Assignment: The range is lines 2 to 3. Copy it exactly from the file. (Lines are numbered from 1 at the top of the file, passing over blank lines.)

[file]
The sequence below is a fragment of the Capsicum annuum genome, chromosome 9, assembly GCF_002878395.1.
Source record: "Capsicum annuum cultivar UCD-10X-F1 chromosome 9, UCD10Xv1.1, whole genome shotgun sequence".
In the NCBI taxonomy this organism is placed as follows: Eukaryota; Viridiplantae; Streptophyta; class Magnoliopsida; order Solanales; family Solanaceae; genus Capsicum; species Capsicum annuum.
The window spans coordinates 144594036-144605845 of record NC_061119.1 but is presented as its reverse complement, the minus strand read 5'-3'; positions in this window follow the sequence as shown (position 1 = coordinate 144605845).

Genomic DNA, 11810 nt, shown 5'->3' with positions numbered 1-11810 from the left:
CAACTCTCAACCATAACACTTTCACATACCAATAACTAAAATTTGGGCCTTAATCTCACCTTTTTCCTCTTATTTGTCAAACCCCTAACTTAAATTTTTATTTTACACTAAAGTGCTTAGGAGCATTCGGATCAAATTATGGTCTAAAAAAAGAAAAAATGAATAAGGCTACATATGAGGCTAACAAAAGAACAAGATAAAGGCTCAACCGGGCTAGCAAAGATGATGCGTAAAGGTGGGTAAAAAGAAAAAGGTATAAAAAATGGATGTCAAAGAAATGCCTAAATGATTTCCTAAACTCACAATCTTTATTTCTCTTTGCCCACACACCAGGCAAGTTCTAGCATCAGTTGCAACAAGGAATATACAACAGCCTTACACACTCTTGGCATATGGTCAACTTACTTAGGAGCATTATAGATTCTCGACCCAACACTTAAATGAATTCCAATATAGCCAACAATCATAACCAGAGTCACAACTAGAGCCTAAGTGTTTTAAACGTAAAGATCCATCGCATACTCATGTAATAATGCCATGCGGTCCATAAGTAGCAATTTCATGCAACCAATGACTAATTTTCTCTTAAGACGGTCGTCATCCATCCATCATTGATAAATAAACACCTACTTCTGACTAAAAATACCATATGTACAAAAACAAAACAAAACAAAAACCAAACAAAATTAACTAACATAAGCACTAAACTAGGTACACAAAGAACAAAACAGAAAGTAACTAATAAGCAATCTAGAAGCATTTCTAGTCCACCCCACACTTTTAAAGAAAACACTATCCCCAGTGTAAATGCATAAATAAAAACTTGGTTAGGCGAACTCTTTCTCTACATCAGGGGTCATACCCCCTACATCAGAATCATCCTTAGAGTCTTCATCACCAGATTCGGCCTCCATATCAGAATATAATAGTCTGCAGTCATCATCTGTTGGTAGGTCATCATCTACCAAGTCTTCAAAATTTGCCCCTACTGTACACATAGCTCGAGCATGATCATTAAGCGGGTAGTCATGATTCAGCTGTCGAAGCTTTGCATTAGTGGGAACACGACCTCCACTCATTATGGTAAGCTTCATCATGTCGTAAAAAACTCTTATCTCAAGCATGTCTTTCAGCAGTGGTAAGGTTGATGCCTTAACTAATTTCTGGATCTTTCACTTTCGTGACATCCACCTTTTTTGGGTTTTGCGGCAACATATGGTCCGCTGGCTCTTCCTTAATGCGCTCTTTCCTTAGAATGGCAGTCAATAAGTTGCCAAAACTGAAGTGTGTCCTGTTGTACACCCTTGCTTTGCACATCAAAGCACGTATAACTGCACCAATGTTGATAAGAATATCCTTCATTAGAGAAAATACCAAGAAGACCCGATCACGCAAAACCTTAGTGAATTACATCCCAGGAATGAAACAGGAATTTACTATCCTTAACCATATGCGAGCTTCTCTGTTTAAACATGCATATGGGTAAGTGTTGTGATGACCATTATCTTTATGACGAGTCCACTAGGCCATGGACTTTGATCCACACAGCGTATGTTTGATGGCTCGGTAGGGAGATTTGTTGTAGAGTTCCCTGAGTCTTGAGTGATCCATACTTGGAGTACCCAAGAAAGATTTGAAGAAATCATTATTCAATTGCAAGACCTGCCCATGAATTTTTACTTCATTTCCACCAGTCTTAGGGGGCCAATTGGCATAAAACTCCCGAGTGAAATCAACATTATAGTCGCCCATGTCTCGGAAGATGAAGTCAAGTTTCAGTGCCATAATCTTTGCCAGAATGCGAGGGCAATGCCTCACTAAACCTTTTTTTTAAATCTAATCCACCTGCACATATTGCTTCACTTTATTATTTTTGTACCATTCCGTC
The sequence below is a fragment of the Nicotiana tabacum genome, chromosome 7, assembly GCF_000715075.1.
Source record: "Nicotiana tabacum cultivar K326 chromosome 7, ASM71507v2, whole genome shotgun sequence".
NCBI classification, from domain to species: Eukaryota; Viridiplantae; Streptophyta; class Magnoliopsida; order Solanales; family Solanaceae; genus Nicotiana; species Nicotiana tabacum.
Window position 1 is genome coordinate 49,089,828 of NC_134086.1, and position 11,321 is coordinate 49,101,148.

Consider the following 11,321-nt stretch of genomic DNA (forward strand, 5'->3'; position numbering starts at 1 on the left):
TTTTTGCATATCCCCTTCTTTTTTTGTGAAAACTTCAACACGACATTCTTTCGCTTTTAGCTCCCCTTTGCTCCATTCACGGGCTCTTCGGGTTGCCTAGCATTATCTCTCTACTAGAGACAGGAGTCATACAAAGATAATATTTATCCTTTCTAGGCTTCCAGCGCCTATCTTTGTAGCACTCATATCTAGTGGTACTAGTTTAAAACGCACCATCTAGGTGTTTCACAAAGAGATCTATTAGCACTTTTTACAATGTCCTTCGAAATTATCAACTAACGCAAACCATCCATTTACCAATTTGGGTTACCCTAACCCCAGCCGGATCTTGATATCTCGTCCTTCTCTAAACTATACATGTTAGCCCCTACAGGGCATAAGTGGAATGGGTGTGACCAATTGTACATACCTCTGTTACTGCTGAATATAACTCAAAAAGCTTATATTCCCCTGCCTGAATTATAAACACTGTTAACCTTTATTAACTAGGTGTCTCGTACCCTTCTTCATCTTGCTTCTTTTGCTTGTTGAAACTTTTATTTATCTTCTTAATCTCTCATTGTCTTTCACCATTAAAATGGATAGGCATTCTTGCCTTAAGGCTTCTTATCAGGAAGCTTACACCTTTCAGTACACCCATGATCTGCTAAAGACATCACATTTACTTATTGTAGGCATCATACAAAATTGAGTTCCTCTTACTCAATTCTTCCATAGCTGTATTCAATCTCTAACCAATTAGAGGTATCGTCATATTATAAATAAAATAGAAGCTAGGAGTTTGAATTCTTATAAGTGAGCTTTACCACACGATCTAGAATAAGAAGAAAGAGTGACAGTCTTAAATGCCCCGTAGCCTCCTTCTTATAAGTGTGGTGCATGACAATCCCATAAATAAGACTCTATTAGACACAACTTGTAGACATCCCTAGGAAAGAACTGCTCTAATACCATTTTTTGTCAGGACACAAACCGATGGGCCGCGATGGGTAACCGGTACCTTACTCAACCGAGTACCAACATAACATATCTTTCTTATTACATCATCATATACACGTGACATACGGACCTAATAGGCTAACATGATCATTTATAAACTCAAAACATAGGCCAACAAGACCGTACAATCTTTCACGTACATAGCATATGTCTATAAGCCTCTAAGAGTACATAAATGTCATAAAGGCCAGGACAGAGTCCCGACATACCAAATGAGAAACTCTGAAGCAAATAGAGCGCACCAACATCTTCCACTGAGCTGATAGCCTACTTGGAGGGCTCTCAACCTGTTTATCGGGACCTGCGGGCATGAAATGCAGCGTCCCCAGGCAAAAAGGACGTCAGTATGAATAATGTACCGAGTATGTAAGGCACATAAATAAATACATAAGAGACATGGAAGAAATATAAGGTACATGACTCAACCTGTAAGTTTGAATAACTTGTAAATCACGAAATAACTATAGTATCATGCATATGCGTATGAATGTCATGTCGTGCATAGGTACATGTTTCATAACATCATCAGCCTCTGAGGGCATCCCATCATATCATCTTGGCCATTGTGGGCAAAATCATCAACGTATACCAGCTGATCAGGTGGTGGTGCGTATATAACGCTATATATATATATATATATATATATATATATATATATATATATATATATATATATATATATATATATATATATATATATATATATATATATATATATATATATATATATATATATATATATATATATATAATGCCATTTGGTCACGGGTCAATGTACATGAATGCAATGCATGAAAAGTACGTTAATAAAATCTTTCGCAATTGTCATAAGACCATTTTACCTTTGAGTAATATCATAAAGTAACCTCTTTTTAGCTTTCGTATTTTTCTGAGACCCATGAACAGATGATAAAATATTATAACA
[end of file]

Source record: "Capsicum annuum cultivar UCD-10X-F1 chromosome 9, UCD10Xv1.1, whole genome shotgun sequence".
In the NCBI taxonomy this organism is placed as follows: Eukaryota; Viridiplantae; Streptophyta; class Magnoliopsida; order Solanales; family Solanaceae; genus Capsicum; species Capsicum annuum.